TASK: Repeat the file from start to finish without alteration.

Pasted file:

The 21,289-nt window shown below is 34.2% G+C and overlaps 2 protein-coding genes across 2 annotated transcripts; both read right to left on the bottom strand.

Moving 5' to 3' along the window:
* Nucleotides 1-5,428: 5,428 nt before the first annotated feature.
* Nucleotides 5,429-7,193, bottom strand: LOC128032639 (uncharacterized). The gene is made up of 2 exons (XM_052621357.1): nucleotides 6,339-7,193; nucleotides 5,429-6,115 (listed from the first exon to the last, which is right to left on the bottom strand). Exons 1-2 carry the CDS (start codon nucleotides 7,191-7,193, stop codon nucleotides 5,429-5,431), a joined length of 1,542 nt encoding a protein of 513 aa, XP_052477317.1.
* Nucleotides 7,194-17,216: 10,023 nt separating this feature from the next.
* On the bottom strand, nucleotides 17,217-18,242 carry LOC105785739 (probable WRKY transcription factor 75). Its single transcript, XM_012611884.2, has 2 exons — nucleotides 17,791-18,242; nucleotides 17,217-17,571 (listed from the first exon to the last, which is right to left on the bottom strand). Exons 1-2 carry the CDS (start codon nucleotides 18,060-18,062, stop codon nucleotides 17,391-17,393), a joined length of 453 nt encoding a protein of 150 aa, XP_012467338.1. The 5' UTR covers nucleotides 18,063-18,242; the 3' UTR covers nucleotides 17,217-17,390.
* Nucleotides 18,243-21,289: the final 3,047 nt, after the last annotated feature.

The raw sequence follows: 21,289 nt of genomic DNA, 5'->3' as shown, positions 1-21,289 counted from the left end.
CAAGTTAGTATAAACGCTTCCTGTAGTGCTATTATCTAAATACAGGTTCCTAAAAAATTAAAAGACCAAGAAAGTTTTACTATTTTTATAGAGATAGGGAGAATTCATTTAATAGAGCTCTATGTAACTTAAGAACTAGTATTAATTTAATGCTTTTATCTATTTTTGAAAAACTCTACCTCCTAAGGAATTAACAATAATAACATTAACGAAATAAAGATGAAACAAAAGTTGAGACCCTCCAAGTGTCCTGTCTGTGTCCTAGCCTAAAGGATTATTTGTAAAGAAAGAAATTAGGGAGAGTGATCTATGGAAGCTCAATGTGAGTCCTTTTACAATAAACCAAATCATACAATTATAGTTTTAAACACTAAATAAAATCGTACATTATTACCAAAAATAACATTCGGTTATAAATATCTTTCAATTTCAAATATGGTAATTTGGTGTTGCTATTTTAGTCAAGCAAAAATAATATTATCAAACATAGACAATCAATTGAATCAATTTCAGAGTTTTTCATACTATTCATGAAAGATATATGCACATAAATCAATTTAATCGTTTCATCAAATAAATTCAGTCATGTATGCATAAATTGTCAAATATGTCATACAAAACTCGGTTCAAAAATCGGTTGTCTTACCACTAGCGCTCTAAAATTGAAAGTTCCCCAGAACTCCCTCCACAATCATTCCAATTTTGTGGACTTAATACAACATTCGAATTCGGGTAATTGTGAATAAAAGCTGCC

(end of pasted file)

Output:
The 21,289-nt window shown below is 34.2% G+C and overlaps 2 protein-coding genes across 2 annotated transcripts; both read right to left on the bottom strand.

Moving 5' to 3' along the window:
* Nucleotides 1-5,428: 5,428 nt before the first annotated feature.
* Nucleotides 5,429-7,193, bottom strand: LOC128032639 (uncharacterized). The gene is made up of 2 exons (XM_052621357.1): nucleotides 6,339-7,193; nucleotides 5,429-6,115 (listed from the first exon to the last, which is right to left on the bottom strand). Exons 1-2 carry the CDS (start codon nucleotides 7,191-7,193, stop codon nucleotides 5,429-5,431), a joined length of 1,542 nt encoding a protein of 513 aa, XP_052477317.1.
* Nucleotides 7,194-17,216: 10,023 nt separating this feature from the next.
* On the bottom strand, nucleotides 17,217-18,242 carry LOC105785739 (probable WRKY transcription factor 75). Its single transcript, XM_012611884.2, has 2 exons — nucleotides 17,791-18,242; nucleotides 17,217-17,571 (listed from the first exon to the last, which is right to left on the bottom strand). Exons 1-2 carry the CDS (start codon nucleotides 18,060-18,062, stop codon nucleotides 17,391-17,393), a joined length of 453 nt encoding a protein of 150 aa, XP_012467338.1. The 5' UTR covers nucleotides 18,063-18,242; the 3' UTR covers nucleotides 17,217-17,390.
* Nucleotides 18,243-21,289: the final 3,047 nt, after the last annotated feature.

The raw sequence follows: 21,289 nt of genomic DNA, 5'->3' as shown, positions 1-21,289 counted from the left end.
CAAGTTAGTATAAACGCTTCCTGTAGTGCTATTATCTAAATACAGGTTCCTAAAAAATTAAAAGACCAAGAAAGTTTTACTATTTTTATAGAGATAGGGAGAATTCATTTAATAGAGCTCTATGTAACTTAAGAACTAGTATTAATTTAATGCTTTTATCTATTTTTGAAAAACTCTACCTCCTAAGGAATTAACAATAATAACATTAACGAAATAAAGATGAAACAAAAGTTGAGACCCTCCAAGTGTCCTGTCTGTGTCCTAGCCTAAAGGATTATTTGTAAAGAAAGAAATTAGGGAGAGTGATCTATGGAAGCTCAATGTGAGTCCTTTTACAATAAACCAAATCATACAATTATAGTTTTAAACACTAAATAAAATCGTACATTATTACCAAAAATAACATTCGGTTATAAATATCTTTCAATTTCAAATATGGTAATTTGGTGTTGCTATTTTAGTCAAGCAAAAATAATATTATCAAACATAGACAATCAATTGAATCAATTTCAGAGTTTTTCATACTATTCATGAAAGATATATGCACATAAATCAATTTAATCGTTTCATCAAATAAATTCAGTCATGTATGCATAAATTGTCAAATATGTCATACAAAACTCGGTTCAAAAATCGGTTGTCTTACCACTAGCGCTCTAAAATTGAAAGTTCCCCAGAACTCCCTCCACAATCATTCCAATTTTGTGGACTTAATACAACATTCGAATTCGGGTAATTGTGAATAAAAGCTGCC